RTKL to gauge Pentagon damage

$1.6 million contract includes sketching plans for rebuilding

September 21, 2001|By Robert Little | Robert Little,SUN STAFF

Architects from the Baltimore design company RTKL Associates Inc. will be among the first workers to enter damaged sections of the Pentagon to begin redesigning and rebuilding the nation's military headquarters.

The Department of Defense has awarded RTKL a $1.6 million contract to assess the damage caused by last week's terrorist attack and begin sketching plans to rebuild. The contract is an initial payment for work expected to cost $20.8 million, the department announced yesterday.

RTKL, which has its headquarters on South Street in Baltimore, will help restore the Pentagon as part of a team of companies. Others include structural, mechanical and electrical engineers and building contractors.

Chairman Harold L. Adams said RTKL will need 25 to 35 employees for the project and will begin work as soon as the cleanup at the site is finished, probably within several days.

"We've done this type of work before. We go into buildings that have damage and need complete restoration," Adams said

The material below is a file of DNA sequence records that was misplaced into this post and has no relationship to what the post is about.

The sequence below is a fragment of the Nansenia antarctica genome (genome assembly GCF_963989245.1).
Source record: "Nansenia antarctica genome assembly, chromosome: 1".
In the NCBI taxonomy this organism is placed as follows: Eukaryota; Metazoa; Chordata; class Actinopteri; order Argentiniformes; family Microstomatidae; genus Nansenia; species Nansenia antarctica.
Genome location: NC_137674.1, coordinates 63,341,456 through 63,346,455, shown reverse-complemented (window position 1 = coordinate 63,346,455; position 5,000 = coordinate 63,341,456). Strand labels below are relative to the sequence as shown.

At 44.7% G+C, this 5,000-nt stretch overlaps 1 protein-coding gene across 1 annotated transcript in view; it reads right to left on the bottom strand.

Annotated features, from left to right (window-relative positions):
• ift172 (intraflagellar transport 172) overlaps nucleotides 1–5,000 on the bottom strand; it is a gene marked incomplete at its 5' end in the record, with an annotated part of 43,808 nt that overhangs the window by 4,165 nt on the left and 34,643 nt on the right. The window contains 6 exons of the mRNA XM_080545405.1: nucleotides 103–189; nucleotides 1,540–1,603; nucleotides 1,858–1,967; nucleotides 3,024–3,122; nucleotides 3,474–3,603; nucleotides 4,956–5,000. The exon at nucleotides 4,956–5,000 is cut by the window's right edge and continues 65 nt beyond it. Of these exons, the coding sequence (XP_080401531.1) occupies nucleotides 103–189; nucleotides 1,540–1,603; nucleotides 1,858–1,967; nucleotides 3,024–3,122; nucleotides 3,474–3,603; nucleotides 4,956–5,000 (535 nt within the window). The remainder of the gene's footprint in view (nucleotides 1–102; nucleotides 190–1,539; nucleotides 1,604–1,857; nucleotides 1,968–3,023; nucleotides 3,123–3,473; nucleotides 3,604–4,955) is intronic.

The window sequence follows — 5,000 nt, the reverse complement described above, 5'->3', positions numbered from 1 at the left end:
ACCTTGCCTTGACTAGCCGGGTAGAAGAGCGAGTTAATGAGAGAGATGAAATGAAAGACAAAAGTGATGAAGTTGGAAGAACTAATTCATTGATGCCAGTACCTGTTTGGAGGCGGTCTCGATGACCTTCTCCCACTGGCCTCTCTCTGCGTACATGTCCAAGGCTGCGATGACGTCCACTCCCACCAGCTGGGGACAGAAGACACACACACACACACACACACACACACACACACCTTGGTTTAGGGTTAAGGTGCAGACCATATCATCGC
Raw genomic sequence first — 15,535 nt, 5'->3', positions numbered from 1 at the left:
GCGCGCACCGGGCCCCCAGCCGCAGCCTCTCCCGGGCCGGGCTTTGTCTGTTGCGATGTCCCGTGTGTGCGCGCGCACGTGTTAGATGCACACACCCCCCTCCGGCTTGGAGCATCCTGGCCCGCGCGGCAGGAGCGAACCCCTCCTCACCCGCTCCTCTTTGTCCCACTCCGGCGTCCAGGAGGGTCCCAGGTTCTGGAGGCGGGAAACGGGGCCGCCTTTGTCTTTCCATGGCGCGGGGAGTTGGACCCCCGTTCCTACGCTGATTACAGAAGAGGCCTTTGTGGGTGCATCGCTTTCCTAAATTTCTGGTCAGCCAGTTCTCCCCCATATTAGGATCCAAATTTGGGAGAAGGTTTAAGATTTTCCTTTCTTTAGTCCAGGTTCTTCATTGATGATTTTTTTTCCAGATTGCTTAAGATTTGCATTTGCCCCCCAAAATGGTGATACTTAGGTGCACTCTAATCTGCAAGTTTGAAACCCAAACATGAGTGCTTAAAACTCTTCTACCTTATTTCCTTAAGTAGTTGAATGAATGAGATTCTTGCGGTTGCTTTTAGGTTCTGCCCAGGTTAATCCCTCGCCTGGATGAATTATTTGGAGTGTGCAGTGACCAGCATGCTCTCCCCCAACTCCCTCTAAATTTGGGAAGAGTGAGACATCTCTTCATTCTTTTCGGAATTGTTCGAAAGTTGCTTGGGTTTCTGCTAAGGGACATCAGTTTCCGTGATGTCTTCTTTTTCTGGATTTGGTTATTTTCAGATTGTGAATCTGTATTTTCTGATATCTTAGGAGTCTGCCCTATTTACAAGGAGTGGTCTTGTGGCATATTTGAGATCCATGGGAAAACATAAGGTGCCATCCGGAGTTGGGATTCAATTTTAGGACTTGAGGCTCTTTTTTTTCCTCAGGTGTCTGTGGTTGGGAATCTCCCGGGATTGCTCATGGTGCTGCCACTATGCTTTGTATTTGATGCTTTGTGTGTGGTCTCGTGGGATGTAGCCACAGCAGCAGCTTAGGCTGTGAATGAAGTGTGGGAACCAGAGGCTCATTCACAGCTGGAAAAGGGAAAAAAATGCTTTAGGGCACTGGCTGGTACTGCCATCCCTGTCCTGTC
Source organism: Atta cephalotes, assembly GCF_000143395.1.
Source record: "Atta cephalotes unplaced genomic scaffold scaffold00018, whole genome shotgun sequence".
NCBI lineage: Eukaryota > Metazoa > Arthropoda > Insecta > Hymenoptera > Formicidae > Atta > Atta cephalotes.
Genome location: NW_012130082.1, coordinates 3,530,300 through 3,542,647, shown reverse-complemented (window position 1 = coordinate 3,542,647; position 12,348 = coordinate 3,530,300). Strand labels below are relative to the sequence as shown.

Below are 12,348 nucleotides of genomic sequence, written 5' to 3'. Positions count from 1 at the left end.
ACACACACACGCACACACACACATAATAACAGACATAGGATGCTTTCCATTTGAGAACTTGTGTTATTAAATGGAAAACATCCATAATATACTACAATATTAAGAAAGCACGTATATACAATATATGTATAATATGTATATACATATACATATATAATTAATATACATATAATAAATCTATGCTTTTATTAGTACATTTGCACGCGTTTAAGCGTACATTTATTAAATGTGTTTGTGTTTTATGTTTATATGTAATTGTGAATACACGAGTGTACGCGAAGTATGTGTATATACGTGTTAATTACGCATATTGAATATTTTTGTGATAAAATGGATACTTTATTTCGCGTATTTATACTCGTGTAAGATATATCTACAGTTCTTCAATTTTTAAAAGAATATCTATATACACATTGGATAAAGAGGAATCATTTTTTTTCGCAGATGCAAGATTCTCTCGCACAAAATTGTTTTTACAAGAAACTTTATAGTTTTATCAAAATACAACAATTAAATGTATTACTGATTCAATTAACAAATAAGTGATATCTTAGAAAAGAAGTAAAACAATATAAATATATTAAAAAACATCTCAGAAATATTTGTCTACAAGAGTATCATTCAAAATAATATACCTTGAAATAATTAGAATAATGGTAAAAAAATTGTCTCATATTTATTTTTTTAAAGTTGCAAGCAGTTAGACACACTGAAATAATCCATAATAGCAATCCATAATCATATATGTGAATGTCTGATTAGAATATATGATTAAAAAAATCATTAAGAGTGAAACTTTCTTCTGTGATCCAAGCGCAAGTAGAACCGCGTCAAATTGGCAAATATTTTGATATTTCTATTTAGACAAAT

"But let's hope we don't have to do anything quite like this again."

The first stage of the Pentagon contract calls for an analysis from RTKL "advising on adaptive reuse of the structurally acceptable remaining portions of the building," according to the Department of Defense.

The reconstruction of the Pentagon, damaged when terrorists hijacked an American Airlines jetliner and crashed it into the side of the building, will require the complete redesign of some interior spaces. The RTKL contract specifically mentions the roof, bathrooms, kitchens, conference and computer rooms, windows and doors and access for the handicapped.

Workers and investigators were combing the scene yesterday for remains of some of the 189 people thought to have died in attack. About 200 truckloads of rubble have been removed from the damaged section, and Pentagon officials say some of the victims might never be accounted for.

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